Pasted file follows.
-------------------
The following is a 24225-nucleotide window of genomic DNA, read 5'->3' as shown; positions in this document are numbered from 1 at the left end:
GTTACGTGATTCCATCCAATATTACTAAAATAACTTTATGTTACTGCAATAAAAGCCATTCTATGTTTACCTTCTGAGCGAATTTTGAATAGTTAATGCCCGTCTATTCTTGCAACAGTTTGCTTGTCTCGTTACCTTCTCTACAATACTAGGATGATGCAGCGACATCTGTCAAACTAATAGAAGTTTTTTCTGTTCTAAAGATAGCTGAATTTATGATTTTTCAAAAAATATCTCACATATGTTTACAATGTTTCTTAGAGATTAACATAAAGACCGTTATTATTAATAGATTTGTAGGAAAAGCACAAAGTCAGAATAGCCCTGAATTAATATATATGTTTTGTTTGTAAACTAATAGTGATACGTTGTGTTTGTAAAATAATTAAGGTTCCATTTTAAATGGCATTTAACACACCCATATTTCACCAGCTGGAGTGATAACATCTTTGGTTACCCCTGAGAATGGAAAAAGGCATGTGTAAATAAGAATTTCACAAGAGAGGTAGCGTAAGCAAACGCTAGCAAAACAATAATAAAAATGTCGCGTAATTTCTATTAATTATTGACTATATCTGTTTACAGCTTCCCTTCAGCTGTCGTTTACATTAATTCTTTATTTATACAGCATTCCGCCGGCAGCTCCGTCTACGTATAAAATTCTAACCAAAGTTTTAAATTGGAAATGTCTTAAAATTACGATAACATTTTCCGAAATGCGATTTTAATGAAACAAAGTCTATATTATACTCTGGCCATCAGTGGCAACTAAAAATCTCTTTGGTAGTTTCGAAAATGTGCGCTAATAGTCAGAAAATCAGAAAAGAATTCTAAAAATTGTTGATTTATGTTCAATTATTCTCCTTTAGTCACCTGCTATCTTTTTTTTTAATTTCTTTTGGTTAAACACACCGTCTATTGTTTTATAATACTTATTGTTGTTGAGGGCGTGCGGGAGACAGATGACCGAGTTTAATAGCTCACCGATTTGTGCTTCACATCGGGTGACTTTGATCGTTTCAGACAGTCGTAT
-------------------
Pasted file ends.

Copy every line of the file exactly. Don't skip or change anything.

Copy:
The following is a 24225-nucleotide window of genomic DNA, read 5'->3' as shown; positions in this document are numbered from 1 at the left end:
GTTACGTGATTCCATCCAATATTACTAAAATAACTTTATGTTACTGCAATAAAAGCCATTCTATGTTTACCTTCTGAGCGAATTTTGAATAGTTAATGCCCGTCTATTCTTGCAACAGTTTGCTTGTCTCGTTACCTTCTCTACAATACTAGGATGATGCAGCGACATCTGTCAAACTAATAGAAGTTTTTTCTGTTCTAAAGATAGCTGAATTTATGATTTTTCAAAAAATATCTCACATATGTTTACAATGTTTCTTAGAGATTAACATAAAGACCGTTATTATTAATAGATTTGTAGGAAAAGCACAAAGTCAGAATAGCCCTGAATTAATATATATGTTTTGTTTGTAAACTAATAGTGATACGTTGTGTTTGTAAAATAATTAAGGTTCCATTTTAAATGGCATTTAACACACCCATATTTCACCAGCTGGAGTGATAACATCTTTGGTTACCCCTGAGAATGGAAAAAGGCATGTGTAAATAAGAATTTCACAAGAGAGGTAGCGTAAGCAAACGCTAGCAAAACAATAATAAAAATGTCGCGTAATTTCTATTAATTATTGACTATATCTGTTTACAGCTTCCCTTCAGCTGTCGTTTACATTAATTCTTTATTTATACAGCATTCCGCCGGCAGCTCCGTCTACGTATAAAATTCTAACCAAAGTTTTAAATTGGAAATGTCTTAAAATTACGATAACATTTTCCGAAATGCGATTTTAATGAAACAAAGTCTATATTATACTCTGGCCATCAGTGGCAACTAAAAATCTCTTTGGTAGTTTCGAAAATGTGCGCTAATAGTCAGAAAATCAGAAAAGAATTCTAAAAATTGTTGATTTATGTTCAATTATTCTCCTTTAGTCACCTGCTATCTTTTTTTTTAATTTCTTTTGGTTAAACACACCGTCTATTGTTTTATAATACTTATTGTTGTTGAGGGCGTGCGGGAGACAGATGACCGAGTTTAATAGCTCACCGATTTGTGCTTCACATCGGGTGACTTTGATCGTTTCAGACAGTCGTAT